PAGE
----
I was a poll volunteer — we are failing citizens.

John Bordeaux
2 min readNov 24, 2020


Every time I vote in my Northern Virginia precinct, I walk by the weird people standing under a portable tent structure trying to hand me a sample ballet. Why on earth do I need to be told how to vote? I got this.

This year, I was one of those weird people under that tent. I get it now.

But worth the work.

On my local ballot in 2020, there were bond issues and a proposed Amendment to the Virginia Constitution. Yes, it included a highly advertised and consequential Presidential race; but these issues arguably affect citizen lives more than the top of the ticket. And yet: I found myself explaining bond issues and Constitutional Amendments for hours.

One young man was aware of the Amendment, agreed to vote against it (a well-intentioned effort that Democrats believed was poorly worded), but wanted to engage us on alternative solutions. Certainly outside our scope as poll volunteers, but an important message: If you’re going to volunteer to tell voters how their Party wants them to vote, be ready to discuss your rationale. This isn’t a cult.

A regal woman refused my offer of a sample ballot. “No, I’m voting for Trump.” “Ok, have a great day.” Then, oddly:

“I love my PRESIDENT!”

“Ok, thank you for voting.” She wheeled and walked back to us to listen to our position and rationale for our position regarding the Constitutional Amendment.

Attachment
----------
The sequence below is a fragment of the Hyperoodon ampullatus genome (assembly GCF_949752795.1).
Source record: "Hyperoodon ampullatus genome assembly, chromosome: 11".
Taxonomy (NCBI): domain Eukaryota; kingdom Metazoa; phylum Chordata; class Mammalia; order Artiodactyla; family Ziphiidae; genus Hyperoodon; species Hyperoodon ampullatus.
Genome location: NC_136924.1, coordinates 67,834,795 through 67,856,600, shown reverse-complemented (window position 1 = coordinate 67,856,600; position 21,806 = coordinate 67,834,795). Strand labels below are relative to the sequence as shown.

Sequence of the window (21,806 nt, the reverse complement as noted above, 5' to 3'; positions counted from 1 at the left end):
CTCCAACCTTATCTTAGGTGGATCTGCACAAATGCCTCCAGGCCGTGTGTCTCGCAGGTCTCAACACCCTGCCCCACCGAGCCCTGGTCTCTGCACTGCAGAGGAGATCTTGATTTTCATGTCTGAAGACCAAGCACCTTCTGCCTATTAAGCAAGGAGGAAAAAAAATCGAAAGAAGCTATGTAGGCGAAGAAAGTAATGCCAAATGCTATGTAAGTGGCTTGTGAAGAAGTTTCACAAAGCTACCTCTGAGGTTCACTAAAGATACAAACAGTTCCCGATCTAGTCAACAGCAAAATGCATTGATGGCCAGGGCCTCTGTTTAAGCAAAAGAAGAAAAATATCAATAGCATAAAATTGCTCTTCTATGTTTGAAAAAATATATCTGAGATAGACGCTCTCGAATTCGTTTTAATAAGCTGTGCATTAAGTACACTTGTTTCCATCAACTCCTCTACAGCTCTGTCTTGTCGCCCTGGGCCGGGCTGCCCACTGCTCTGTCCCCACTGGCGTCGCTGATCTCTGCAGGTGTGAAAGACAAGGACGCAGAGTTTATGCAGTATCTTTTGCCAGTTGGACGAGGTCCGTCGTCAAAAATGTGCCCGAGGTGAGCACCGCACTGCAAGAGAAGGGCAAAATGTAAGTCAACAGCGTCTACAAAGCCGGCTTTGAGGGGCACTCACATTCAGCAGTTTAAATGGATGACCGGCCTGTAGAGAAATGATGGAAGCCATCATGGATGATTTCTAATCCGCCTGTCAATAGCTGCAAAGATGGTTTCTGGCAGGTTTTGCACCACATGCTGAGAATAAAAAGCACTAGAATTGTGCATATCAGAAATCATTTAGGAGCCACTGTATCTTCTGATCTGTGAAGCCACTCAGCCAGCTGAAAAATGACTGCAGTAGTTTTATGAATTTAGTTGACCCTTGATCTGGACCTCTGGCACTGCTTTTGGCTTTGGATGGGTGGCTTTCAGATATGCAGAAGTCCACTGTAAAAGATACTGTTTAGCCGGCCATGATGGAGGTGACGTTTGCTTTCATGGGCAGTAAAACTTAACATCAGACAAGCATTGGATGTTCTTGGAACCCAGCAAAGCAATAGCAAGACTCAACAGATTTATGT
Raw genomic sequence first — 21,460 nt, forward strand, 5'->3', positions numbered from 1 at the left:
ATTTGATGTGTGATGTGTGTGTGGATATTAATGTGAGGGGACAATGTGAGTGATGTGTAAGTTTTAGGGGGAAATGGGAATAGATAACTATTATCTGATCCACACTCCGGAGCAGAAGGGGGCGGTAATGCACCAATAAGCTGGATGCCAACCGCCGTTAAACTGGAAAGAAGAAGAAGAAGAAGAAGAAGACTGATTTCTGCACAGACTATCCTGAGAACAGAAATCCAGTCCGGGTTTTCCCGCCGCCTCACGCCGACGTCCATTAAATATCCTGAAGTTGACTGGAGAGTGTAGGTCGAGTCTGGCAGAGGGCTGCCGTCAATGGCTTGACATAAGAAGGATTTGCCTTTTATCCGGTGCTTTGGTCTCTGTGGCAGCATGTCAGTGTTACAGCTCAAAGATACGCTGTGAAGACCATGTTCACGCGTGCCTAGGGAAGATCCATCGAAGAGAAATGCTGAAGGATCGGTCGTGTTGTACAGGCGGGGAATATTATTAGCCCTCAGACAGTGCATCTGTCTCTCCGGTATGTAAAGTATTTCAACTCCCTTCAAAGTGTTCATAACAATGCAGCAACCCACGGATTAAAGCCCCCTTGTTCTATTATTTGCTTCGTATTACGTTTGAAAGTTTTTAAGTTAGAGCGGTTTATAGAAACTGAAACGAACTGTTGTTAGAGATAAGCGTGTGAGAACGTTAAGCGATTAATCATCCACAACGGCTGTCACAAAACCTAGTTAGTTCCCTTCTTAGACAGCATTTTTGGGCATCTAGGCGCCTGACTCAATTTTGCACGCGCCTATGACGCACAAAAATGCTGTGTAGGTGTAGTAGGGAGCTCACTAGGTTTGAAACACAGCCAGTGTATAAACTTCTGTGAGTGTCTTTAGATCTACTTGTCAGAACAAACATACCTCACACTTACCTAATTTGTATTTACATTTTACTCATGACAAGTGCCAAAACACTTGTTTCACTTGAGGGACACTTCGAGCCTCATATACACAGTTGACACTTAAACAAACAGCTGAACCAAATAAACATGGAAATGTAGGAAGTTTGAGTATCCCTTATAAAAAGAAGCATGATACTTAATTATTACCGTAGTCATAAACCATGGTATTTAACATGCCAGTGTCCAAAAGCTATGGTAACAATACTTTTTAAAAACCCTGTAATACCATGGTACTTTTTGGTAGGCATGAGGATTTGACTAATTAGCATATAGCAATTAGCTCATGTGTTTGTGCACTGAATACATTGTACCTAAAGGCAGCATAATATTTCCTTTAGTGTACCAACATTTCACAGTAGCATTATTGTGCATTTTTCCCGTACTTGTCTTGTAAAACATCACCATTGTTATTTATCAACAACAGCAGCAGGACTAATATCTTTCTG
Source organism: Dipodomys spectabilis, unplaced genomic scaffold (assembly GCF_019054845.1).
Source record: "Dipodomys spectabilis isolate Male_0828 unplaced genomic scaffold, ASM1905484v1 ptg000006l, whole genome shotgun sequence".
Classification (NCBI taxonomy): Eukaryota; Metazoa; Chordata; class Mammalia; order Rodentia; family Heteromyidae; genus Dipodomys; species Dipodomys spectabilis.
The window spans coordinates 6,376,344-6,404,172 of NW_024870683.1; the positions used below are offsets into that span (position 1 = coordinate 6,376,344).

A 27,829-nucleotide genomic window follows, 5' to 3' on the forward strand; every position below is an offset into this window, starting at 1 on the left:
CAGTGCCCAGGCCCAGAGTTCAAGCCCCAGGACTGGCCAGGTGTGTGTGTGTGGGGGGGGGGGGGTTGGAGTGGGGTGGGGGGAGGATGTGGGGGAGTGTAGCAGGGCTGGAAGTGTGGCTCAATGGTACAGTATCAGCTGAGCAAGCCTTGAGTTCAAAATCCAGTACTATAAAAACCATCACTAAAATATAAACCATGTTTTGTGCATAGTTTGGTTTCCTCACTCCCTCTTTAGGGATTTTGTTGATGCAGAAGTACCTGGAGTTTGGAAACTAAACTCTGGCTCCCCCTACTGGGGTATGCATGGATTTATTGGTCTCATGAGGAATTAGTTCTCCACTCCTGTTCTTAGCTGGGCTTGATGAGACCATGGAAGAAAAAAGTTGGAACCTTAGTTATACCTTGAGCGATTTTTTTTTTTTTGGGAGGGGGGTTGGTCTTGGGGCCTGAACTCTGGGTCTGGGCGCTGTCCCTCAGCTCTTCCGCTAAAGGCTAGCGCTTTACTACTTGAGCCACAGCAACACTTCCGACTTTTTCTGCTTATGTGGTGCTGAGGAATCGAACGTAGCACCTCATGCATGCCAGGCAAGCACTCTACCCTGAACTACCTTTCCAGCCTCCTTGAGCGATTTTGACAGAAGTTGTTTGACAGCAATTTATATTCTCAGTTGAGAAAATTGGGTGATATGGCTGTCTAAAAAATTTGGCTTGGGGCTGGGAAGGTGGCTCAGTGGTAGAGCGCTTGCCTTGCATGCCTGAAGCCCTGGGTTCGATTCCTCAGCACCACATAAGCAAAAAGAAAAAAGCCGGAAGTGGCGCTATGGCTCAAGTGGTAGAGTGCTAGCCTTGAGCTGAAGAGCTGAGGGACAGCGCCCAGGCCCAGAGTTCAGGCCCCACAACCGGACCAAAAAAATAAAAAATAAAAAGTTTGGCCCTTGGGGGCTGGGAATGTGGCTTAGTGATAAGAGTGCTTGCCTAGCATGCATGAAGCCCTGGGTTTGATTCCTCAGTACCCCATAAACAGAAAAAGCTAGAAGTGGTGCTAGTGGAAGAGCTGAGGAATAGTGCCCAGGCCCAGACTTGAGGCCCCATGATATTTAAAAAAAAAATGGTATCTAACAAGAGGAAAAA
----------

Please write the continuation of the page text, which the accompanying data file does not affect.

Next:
These were the exceptions. Many more people would walk up, take the ballot and ask: “So this is how I should fill out the vote?” “No, ma’am. This represents the positions of the Democratic Party, but it’s your vote and your choice.” I had that exchange more times than I care to recall.

Late in the shift, two young Black women approached me tentatively. “We’ve never voted before, how does this work?” They hadn’t the first idea how to cast a ballot. How is this possible in 2020? Who failed these young voters? Where were their civics class or parents? I should not have been the last resort for information, but they left our tent knowing they understand what a bond issue is.

If we accept voter illiteracy as a standard assumption, we abdicate civic education and leave it instead to a partisan under a pop-up tent, dispersing last-minute advice. I will continue to volunteer for this next time, but I look forward to being bored and ignored.